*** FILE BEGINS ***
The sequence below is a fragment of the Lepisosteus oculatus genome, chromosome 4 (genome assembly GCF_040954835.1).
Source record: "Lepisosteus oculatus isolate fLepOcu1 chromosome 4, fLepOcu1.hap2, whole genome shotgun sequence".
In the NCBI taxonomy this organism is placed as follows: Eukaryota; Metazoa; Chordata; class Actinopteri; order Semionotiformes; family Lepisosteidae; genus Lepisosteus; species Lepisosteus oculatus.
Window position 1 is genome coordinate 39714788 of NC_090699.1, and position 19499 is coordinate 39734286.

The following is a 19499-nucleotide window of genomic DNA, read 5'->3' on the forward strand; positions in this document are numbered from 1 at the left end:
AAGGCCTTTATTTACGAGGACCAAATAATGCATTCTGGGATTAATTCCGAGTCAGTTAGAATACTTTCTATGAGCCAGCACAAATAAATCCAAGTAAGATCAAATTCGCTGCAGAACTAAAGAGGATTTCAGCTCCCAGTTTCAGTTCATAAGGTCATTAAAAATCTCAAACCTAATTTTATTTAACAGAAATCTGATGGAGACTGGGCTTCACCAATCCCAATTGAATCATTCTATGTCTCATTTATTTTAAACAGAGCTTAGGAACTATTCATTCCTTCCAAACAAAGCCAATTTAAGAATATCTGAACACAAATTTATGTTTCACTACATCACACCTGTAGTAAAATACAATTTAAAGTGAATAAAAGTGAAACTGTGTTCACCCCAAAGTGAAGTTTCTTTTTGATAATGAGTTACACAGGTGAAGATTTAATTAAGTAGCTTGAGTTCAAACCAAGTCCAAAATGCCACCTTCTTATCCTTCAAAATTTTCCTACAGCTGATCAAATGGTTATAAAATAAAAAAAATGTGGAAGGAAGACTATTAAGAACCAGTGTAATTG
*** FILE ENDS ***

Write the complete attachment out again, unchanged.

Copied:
The sequence below is a fragment of the Lepisosteus oculatus genome, chromosome 4 (genome assembly GCF_040954835.1).
Source record: "Lepisosteus oculatus isolate fLepOcu1 chromosome 4, fLepOcu1.hap2, whole genome shotgun sequence".
In the NCBI taxonomy this organism is placed as follows: Eukaryota; Metazoa; Chordata; class Actinopteri; order Semionotiformes; family Lepisosteidae; genus Lepisosteus; species Lepisosteus oculatus.
Window position 1 is genome coordinate 39714788 of NC_090699.1, and position 19499 is coordinate 39734286.

The following is a 19499-nucleotide window of genomic DNA, read 5'->3' on the forward strand; positions in this document are numbered from 1 at the left end:
AAGGCCTTTATTTACGAGGACCAAATAATGCATTCTGGGATTAATTCCGAGTCAGTTAGAATACTTTCTATGAGCCAGCACAAATAAATCCAAGTAAGATCAAATTCGCTGCAGAACTAAAGAGGATTTCAGCTCCCAGTTTCAGTTCATAAGGTCATTAAAAATCTCAAACCTAATTTTATTTAACAGAAATCTGATGGAGACTGGGCTTCACCAATCCCAATTGAATCATTCTATGTCTCATTTATTTTAAACAGAGCTTAGGAACTATTCATTCCTTCCAAACAAAGCCAATTTAAGAATATCTGAACACAAATTTATGTTTCACTACATCACACCTGTAGTAAAATACAATTTAAAGTGAATAAAAGTGAAACTGTGTTCACCCCAAAGTGAAGTTTCTTTTTGATAATGAGTTACACAGGTGAAGATTTAATTAAGTAGCTTGAGTTCAAACCAAGTCCAAAATGCCACCTTCTTATCCTTCAAAATTTTCCTACAGCTGATCAAATGGTTATAAAATAAAAAAAATGTGGAAGGAAGACTATTAAGAACCAGTGTAATTG